Aside from my Beatles kick I've been on lately as I am eagerly anticipating the recently announced remastered reissues, I've been a bit of a jazz head lately with the recently reviewed P.E. Hewitt Jazz Ensemble and now this Ethio-jazz album from the renowned Mulatu Astatke and his new-found friends in the Heliocentrics.

Astatke, a vibraphonist and pianist, who has worked and performed with the likes of Duke Ellington and Phil Ranelin, met up with the Heliocentrics early last year. The groups hit it off so well that they decided to record a full album.

Inspiration Information Vol. 3 follows in the line of releases from Strut that pairs up current artists/producers with their musical influences from a variety of backgrounds – kind of like the Red Hot + series from the last decade. The album is nearly entirely instrumental – allowing the arrangements to do the talking. One stunning example is “An Epic Story.” It has a haunting riff to it and feels almost operatic (not at all surprising since Astatke has been working on one) with its dark undertone and wide assortment of instruments featuring a nice, understated harp.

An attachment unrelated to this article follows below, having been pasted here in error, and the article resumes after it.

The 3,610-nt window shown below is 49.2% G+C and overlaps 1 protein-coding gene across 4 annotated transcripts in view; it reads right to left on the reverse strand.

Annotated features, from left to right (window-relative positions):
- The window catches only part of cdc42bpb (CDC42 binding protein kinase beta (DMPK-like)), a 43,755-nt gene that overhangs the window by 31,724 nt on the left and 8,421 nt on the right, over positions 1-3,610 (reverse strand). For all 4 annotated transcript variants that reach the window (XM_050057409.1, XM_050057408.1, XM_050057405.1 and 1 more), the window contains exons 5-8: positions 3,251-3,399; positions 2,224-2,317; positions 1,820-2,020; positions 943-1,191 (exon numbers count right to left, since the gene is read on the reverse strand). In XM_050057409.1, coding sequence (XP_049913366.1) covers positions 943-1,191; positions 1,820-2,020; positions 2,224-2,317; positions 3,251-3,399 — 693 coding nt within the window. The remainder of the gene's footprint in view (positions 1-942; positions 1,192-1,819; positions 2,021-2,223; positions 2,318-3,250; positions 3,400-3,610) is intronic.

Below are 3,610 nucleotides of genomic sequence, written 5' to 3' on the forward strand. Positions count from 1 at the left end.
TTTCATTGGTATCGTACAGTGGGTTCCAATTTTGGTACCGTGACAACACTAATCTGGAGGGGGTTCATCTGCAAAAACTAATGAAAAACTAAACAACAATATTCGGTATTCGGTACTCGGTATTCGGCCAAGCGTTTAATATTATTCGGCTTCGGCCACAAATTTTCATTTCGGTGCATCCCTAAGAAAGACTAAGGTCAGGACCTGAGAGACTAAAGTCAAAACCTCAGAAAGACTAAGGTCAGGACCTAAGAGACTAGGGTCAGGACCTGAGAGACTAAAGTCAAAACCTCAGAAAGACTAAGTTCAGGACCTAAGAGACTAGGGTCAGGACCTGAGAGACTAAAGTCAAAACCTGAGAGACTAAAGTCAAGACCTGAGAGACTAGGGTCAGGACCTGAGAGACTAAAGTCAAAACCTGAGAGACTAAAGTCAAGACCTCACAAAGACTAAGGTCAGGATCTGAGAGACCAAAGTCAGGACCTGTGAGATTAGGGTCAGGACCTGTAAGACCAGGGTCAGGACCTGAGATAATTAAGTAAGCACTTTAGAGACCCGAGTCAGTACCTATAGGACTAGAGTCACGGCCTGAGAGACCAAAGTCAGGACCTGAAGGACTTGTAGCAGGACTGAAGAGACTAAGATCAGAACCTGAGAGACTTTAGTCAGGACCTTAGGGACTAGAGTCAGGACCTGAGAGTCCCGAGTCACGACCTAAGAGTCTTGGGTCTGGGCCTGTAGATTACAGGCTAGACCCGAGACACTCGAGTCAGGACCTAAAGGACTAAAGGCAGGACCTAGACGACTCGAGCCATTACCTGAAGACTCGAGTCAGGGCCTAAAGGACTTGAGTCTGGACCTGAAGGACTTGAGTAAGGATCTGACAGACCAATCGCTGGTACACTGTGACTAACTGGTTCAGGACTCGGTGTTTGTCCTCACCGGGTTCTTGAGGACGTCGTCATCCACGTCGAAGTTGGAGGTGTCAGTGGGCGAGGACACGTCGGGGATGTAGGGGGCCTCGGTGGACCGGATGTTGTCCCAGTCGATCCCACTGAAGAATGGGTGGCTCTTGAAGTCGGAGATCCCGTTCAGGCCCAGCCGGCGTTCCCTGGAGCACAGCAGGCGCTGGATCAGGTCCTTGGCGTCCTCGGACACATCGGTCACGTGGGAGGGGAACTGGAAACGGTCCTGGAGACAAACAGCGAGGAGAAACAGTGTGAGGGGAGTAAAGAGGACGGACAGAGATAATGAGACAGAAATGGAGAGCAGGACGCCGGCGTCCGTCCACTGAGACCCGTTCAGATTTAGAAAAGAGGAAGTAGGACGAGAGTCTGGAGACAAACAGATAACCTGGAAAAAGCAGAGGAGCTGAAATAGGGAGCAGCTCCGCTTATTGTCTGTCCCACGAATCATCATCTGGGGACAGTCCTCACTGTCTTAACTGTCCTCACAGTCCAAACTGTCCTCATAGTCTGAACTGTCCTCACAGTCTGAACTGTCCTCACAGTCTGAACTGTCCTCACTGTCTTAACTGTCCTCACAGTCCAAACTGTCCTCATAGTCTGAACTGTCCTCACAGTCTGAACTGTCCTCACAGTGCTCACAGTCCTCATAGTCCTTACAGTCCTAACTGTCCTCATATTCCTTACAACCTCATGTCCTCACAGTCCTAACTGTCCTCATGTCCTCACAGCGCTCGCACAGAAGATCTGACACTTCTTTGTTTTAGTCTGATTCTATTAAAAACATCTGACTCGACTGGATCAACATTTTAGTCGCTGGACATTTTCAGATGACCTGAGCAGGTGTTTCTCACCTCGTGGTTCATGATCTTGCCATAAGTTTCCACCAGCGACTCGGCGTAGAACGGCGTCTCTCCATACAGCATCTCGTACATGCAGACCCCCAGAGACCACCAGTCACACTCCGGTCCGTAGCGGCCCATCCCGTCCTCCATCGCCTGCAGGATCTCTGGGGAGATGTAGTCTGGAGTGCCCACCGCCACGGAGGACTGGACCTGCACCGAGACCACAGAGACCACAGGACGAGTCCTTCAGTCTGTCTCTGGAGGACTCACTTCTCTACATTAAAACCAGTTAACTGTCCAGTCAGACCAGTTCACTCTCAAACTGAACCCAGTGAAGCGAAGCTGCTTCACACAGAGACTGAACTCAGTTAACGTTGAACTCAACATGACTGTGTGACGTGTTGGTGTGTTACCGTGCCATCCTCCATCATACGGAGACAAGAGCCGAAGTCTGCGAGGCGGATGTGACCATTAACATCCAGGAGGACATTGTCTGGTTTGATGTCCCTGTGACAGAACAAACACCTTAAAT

It wouldn't be a Heliocentrics release without some semblance of funky psychedelia. “Addis Black Widow” is a rollicking tune that makes you feel like you're trying to tame the lions on a jungle safari... or maybe they're trying to tame you? Elsewhere “Masenqo” features one of the few spots where you hear singing on the album. With its many moods, it goes from jazz-piano beginning to featuring the title instrument, an Ethiopian single-string violin... and then the drums thud their way in. The vocals are just dying to have Timbaland sample them for an off-kilter beat that he's known for.